DIA Mirza has had small parts in big movies but that's what brings her up the ladder of success. And then on meeting her in person, you notice that she is happier on the outskirts of fame too.
She wants to be known as an actor rather than a celebrity and the more you look at her, the better your afternoon gets.
I ask her: "What if we were to sit on the rocks of the seashore on the bandstand area for a date?"
She replies: "I thought people who don't have a place to go, go there.
"The majority of the people sitting on the rocks facing the seaside don't have a budget to go out on a date.
"I've never seen any educated or an upper middle class part of the society going and sitting there. It's sad but it's the truth."
In person, Dia's slightly smaller than you'd expect, as though her image were the result of some chemical reaction between her face and the movie camera.
In between our conversation, Dia uses the 'Hyderabadi' word more than she uses my name.
I ask: "What went through your mind when you saw these romantic couples sitting on the rocks for the first time when you came to Mumbai?"
Dia's Hyderabadi nature comes to the fore. "I was shocked," she says.
"I was a Hyderabadi girl. I'd never seen people openly making out in public." See what I mean?
Dia doesn't hold back. "What I meant was that these people have their own space.
"They do not intrude in each other's privacy. Their privacy is just one imaginary wall."
I ask her: "If I am serious about any celebrity and if I want to ask her out or confess my interest for her, how should I go ahead with it?"
She replies: "Be straight about it. Just say it. If you really like someone, you should go up to her and ask her out.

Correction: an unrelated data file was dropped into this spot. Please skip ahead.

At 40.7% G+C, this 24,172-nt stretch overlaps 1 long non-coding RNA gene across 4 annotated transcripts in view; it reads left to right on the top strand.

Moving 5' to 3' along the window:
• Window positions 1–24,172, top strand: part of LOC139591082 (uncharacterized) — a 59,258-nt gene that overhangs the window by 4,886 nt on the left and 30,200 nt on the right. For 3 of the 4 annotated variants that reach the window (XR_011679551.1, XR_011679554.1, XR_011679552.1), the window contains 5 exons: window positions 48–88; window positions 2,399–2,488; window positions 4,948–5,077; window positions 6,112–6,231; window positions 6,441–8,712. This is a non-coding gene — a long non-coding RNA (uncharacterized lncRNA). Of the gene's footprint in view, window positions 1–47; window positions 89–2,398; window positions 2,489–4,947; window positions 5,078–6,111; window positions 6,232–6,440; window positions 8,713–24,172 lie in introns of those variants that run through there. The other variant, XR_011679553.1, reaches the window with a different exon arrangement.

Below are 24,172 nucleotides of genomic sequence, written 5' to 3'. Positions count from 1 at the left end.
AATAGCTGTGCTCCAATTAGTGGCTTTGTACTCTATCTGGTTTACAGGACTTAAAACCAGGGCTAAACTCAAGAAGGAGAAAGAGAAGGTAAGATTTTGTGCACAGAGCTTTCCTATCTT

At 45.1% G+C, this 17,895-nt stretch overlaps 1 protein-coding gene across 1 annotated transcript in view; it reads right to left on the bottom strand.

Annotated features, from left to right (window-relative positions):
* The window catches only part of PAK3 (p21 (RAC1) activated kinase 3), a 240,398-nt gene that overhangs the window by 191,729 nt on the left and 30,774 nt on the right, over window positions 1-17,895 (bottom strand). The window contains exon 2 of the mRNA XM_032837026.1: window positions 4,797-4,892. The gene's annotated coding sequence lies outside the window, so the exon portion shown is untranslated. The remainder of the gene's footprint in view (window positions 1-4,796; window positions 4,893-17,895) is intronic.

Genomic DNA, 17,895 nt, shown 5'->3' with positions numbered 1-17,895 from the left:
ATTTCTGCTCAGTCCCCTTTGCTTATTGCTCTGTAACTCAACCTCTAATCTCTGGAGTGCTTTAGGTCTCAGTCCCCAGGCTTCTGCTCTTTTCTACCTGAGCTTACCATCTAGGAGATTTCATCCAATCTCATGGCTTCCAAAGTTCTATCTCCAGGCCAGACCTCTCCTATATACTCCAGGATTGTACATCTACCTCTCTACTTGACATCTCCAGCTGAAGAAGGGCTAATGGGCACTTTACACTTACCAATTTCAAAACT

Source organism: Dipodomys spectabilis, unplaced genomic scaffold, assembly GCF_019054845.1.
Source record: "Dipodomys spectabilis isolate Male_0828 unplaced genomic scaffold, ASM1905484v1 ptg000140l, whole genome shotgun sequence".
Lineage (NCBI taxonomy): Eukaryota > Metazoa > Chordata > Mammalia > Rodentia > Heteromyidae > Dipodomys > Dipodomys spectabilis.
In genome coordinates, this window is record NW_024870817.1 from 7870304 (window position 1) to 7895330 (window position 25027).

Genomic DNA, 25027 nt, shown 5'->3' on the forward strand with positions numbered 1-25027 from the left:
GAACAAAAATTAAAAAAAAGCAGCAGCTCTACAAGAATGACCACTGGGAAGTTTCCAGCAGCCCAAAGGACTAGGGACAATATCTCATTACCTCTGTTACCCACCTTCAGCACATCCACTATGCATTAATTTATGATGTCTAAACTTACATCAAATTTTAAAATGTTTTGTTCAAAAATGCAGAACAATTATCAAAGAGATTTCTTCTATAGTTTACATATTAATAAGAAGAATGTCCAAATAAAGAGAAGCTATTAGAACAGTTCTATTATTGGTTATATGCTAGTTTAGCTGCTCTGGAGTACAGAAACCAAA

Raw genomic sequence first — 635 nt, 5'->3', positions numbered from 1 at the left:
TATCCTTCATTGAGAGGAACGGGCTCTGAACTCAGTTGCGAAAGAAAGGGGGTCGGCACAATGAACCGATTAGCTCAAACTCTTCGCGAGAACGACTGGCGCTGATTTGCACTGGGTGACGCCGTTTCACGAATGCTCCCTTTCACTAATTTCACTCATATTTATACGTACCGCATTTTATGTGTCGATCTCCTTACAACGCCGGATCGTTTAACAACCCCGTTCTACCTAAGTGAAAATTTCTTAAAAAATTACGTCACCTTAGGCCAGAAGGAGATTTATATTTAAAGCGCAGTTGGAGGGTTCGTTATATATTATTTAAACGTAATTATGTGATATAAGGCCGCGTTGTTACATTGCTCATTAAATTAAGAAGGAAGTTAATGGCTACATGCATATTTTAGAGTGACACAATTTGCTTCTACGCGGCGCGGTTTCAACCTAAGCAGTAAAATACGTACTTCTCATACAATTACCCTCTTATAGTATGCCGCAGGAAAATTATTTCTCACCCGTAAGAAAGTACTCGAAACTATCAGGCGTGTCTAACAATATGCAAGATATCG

"Take the risk of getting 'no' for an answer and ask."
But now as a part of the strategy to seek balance in my life, I had to go that extra mile and say: "If there is one celebrity I'd get married to, it has to be you - Dia Mirza.'
To my surprise, she isn't fazed and replies: "That's what all the men say."
The only flesh that is visible is her delicate hands, with which she gestures frequently, and her naturally enriched butterscotch face.
If I was looking for clues of any kind, it had to be her fingers for the ring. But she wasn't wearing any.
This Dia Mirza isn't all business and yet has a zero interest in trying to charm.
"I am a recluse by nature but I am trying to change the habit. I am on a date with you, don't forget," she says.
"I am not an approval-seeking person. I'm more the kind of person who does things to make me happy."
Dia isn't a Bollywood beauty who will call 20 journalists only to see herself in the newspapers the next morning.
Simply put, it's just the choice that Dia makes about the way she lives.
"I think people who like me, one who follows my work and follows me as an individual, knows enough about me."
We get talking about London and Mumbai.
"If I really wanted to share Mumbai that I love with you, I'd take you to town and get you to walk around with me through Kala Ghoda, Rhythm House and take you to dine in a restaurant called Trishna where you get Mumbai's best seafood.
"It's a really small place but it's special. We could probably do some street shopping too."
On screen, having to wait for recognition has made Dia Mirza a realist.
"You know, I'd cry if I won an award. I promise you I'll cry."
Then followed some jokes, some silly ones too, some laughter and then one last serious question from me: "Will you forgive someone who double crosses you?"
She answers: "I have had bad incidents but I don't hold grudges.
"I forgive and forget."
Now there had to be a better way to end this date so I decide to end on a happy note: "What have you not forgotten about this special day?"
Dia says: "If anybody else asked me out today, I'd have probably said 'no'.
"When I say you bring out the best in me, you really do."